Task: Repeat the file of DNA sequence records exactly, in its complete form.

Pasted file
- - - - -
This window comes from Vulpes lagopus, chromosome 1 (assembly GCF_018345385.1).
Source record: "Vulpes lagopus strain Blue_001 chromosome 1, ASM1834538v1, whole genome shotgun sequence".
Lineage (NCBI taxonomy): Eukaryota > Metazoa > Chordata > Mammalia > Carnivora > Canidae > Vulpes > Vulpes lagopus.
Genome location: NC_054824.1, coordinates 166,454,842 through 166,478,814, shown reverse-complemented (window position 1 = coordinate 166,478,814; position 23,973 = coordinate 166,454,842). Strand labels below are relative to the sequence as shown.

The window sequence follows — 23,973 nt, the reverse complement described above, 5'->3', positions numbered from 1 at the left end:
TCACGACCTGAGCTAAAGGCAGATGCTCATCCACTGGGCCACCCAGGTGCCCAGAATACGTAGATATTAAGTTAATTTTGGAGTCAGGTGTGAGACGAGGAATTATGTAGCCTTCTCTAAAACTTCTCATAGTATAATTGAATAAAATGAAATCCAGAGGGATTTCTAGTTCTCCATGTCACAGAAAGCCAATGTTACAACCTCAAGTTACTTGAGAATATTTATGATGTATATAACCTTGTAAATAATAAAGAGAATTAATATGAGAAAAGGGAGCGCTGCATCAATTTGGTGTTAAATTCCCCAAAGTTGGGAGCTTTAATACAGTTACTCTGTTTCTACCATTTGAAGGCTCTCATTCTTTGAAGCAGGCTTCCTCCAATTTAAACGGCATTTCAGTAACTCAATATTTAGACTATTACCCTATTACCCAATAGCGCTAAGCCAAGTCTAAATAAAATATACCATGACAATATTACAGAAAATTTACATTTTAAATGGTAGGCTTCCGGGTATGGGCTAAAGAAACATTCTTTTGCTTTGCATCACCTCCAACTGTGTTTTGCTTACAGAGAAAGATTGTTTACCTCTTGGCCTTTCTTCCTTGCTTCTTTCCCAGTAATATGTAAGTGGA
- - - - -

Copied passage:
This window comes from Vulpes lagopus, chromosome 1 (assembly GCF_018345385.1).
Source record: "Vulpes lagopus strain Blue_001 chromosome 1, ASM1834538v1, whole genome shotgun sequence".
Lineage (NCBI taxonomy): Eukaryota > Metazoa > Chordata > Mammalia > Carnivora > Canidae > Vulpes > Vulpes lagopus.
Genome location: NC_054824.1, coordinates 166,454,842 through 166,478,814, shown reverse-complemented (window position 1 = coordinate 166,478,814; position 23,973 = coordinate 166,454,842). Strand labels below are relative to the sequence as shown.

The window sequence follows — 23,973 nt, the reverse complement described above, 5'->3', positions numbered from 1 at the left end:
TCACGACCTGAGCTAAAGGCAGATGCTCATCCACTGGGCCACCCAGGTGCCCAGAATACGTAGATATTAAGTTAATTTTGGAGTCAGGTGTGAGACGAGGAATTATGTAGCCTTCTCTAAAACTTCTCATAGTATAATTGAATAAAATGAAATCCAGAGGGATTTCTAGTTCTCCATGTCACAGAAAGCCAATGTTACAACCTCAAGTTACTTGAGAATATTTATGATGTATATAACCTTGTAAATAATAAAGAGAATTAATATGAGAAAAGGGAGCGCTGCATCAATTTGGTGTTAAATTCCCCAAAGTTGGGAGCTTTAATACAGTTACTCTGTTTCTACCATTTGAAGGCTCTCATTCTTTGAAGCAGGCTTCCTCCAATTTAAACGGCATTTCAGTAACTCAATATTTAGACTATTACCCTATTACCCAATAGCGCTAAGCCAAGTCTAAATAAAATATACCATGACAATATTACAGAAAATTTACATTTTAAATGGTAGGCTTCCGGGTATGGGCTAAAGAAACATTCTTTTGCTTTGCATCACCTCCAACTGTGTTTTGCTTACAGAGAAAGATTGTTTACCTCTTGGCCTTTCTTCCTTGCTTCTTTCCCAGTAATATGTAAGTGGA